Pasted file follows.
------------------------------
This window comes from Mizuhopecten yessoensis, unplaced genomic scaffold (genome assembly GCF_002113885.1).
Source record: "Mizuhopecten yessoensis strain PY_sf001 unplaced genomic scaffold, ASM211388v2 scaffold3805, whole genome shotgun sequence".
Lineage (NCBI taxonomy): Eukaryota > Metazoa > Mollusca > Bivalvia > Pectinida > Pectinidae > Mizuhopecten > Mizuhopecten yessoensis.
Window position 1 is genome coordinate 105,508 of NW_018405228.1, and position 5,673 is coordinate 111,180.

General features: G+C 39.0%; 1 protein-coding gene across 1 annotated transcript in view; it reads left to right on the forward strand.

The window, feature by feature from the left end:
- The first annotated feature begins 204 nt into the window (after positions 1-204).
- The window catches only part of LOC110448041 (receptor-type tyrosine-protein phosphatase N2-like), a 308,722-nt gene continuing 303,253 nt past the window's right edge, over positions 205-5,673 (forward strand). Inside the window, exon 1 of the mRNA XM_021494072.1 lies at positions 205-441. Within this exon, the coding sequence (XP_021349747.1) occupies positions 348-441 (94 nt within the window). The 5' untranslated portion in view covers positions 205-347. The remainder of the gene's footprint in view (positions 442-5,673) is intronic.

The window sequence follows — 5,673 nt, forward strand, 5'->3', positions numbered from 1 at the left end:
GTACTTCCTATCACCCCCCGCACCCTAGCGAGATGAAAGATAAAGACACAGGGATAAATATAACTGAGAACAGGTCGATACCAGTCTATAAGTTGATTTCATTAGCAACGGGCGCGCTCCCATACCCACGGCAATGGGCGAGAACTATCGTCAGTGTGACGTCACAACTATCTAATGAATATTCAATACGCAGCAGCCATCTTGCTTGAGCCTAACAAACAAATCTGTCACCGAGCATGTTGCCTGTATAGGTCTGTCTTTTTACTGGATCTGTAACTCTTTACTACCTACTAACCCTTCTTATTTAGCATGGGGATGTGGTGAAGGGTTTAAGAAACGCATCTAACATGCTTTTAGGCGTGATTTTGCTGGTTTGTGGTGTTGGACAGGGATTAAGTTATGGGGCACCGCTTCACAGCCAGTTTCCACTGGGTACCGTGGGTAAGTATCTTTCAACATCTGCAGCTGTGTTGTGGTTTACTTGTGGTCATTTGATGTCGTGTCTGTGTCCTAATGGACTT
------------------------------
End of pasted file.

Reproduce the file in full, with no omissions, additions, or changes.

This window comes from Mizuhopecten yessoensis, unplaced genomic scaffold (genome assembly GCF_002113885.1).
Source record: "Mizuhopecten yessoensis strain PY_sf001 unplaced genomic scaffold, ASM211388v2 scaffold3805, whole genome shotgun sequence".
Lineage (NCBI taxonomy): Eukaryota > Metazoa > Mollusca > Bivalvia > Pectinida > Pectinidae > Mizuhopecten > Mizuhopecten yessoensis.
Window position 1 is genome coordinate 105,508 of NW_018405228.1, and position 5,673 is coordinate 111,180.

General features: G+C 39.0%; 1 protein-coding gene across 1 annotated transcript in view; it reads left to right on the forward strand.

The window, feature by feature from the left end:
- The first annotated feature begins 204 nt into the window (after positions 1-204).
- The window catches only part of LOC110448041 (receptor-type tyrosine-protein phosphatase N2-like), a 308,722-nt gene continuing 303,253 nt past the window's right edge, over positions 205-5,673 (forward strand). Inside the window, exon 1 of the mRNA XM_021494072.1 lies at positions 205-441. Within this exon, the coding sequence (XP_021349747.1) occupies positions 348-441 (94 nt within the window). The 5' untranslated portion in view covers positions 205-347. The remainder of the gene's footprint in view (positions 442-5,673) is intronic.

The window sequence follows — 5,673 nt, forward strand, 5'->3', positions numbered from 1 at the left end:
GTACTTCCTATCACCCCCCGCACCCTAGCGAGATGAAAGATAAAGACACAGGGATAAATATAACTGAGAACAGGTCGATACCAGTCTATAAGTTGATTTCATTAGCAACGGGCGCGCTCCCATACCCACGGCAATGGGCGAGAACTATCGTCAGTGTGACGTCACAACTATCTAATGAATATTCAATACGCAGCAGCCATCTTGCTTGAGCCTAACAAACAAATCTGTCACCGAGCATGTTGCCTGTATAGGTCTGTCTTTTTACTGGATCTGTAACTCTTTACTACCTACTAACCCTTCTTATTTAGCATGGGGATGTGGTGAAGGGTTTAAGAAACGCATCTAACATGCTTTTAGGCGTGATTTTGCTGGTTTGTGGTGTTGGACAGGGATTAAGTTATGGGGCACCGCTTCACAGCCAGTTTCCACTGGGTACCGTGGGTAAGTATCTTTCAACATCTGCAGCTGTGTTGTGGTTTACTTGTGGTCATTTGATGTCGTGTCTGTGTCCTAATGGACTT